Last month I wrote about my impending vacation. This month I write having returned from it, well rested, filled with the peace and beauty of the San Juan Islands. Now I just want to stay that way! (Sigh. Already: a challenge in life. Who’d have thunk it?)
I spent a lot of time on the deck of the beautiful little cabin we rent on Lopez Island. The cabin is in the woods, high on a hill, with the glass front of it open to the view of tree tops, rolling fields, and the ocean (the Olympic Mountains form the view boundary on the left, and straight ahead lie the tip of San Juan Island and, beyond, Vancouver Island, with, at night, the lights of Victoria). While the rest of my family kayaked, hiked, and biked their hearts out (starting before breakfast most mornings), I took a decidedly different approach. Yes, I took a few hikes with them, ate and cooked meals with them, rode the ferry with them, but a lot of the time I spent alone out on that deck. I read Women, Food and God by Geneen Roth, journaled, meditated, even stretched and danced (believe me: no one could see me up there!).
But probably what I did the most of was sit and look and let the sun bake me through to my spine. The chair I sat in swiveled, so it was easy to stare first at the top of one tree, then turn just enough to stare at the top of another, then turn again to the sun-silvered water. Knowing that my family was out really engaging the island, feeling its rocky trails, its meandering roads under bike tires, its waves beneath kayaks, I occasionally felt guilty “just” sitting there. I must be a really lazy person. But very quickly it came to me: no, I’m not lazy. I’m sitting here like this precisely because I’m not lazy. Ordinarily, I work 24/7. Since a vacation is to do the opposite of what you do ordinarily, then just sitting is appropriate. It’s all about balance. The idea of balance became my mantra.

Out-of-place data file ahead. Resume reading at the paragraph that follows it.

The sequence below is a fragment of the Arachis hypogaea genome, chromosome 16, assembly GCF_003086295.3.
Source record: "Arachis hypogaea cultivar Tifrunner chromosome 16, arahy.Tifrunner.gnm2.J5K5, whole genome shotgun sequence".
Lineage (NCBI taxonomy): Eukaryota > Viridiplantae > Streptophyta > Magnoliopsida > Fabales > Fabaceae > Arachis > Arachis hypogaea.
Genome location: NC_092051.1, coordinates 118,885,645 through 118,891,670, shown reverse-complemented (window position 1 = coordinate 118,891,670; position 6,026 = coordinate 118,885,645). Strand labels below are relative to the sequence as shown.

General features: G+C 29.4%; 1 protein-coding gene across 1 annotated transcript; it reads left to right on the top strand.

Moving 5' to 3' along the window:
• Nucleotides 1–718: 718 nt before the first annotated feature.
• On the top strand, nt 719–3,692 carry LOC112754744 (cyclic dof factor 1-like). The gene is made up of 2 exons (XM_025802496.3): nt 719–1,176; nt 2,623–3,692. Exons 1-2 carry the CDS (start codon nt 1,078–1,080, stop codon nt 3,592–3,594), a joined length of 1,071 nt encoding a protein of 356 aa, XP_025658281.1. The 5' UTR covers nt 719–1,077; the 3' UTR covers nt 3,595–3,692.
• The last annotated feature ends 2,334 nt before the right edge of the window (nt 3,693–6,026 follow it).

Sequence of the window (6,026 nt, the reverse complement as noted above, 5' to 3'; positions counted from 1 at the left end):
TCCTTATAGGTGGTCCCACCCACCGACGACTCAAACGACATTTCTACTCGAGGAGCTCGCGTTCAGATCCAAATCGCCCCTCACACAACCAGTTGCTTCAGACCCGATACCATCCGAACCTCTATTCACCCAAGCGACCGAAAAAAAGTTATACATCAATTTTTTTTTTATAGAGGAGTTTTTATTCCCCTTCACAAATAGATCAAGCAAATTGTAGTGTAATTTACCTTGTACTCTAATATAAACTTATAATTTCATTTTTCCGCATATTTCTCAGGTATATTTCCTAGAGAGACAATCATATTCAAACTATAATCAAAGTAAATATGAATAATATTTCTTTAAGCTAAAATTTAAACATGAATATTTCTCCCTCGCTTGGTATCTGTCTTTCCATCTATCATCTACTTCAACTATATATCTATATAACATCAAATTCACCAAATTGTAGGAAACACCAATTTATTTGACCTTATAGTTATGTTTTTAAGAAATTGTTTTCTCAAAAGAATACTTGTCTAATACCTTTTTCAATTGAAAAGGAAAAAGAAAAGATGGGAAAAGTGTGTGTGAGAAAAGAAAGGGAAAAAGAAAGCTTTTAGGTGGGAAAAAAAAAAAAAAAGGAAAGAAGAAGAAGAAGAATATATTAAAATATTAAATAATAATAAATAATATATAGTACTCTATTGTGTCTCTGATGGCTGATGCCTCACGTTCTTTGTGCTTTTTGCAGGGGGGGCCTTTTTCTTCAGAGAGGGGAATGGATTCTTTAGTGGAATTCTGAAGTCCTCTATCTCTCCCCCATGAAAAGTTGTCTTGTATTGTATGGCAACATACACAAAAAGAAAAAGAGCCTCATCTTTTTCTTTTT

I thought of the people I know (and have admired and thought I should emulate) who “work hard and play hard.” Suddenly I realized: if you work hard and play hard, you have a hard life. Everything is hard! Everything is the same. There’s no balance. I even re-thought the phrase that used to guilt trip me for years, GI Joe’s slogan “Seize the weekend!!”. I hoped no one would ask me on Monday what I had done on the weekend. I’d have to admit that I did not seize the weekend. (On the deck, it came to me, “And look where seizing the weekend got GI Joe!”)
This is a universe of balance. It shows up in the play of shadow and light, winter and summer, activity and repose, the homeostasis of our own bodies. Balance is a spiritual concept, from karma to yin and yang, to the even-handed benevolence of God Itself. I’m spending this month investigating this idea and, hopefully, living it as well. September is the month of the equinox, when day and night are in perfect balance; we live at the 45th parallel, half way between the Arctic and the Equator. Let’s seize the balance!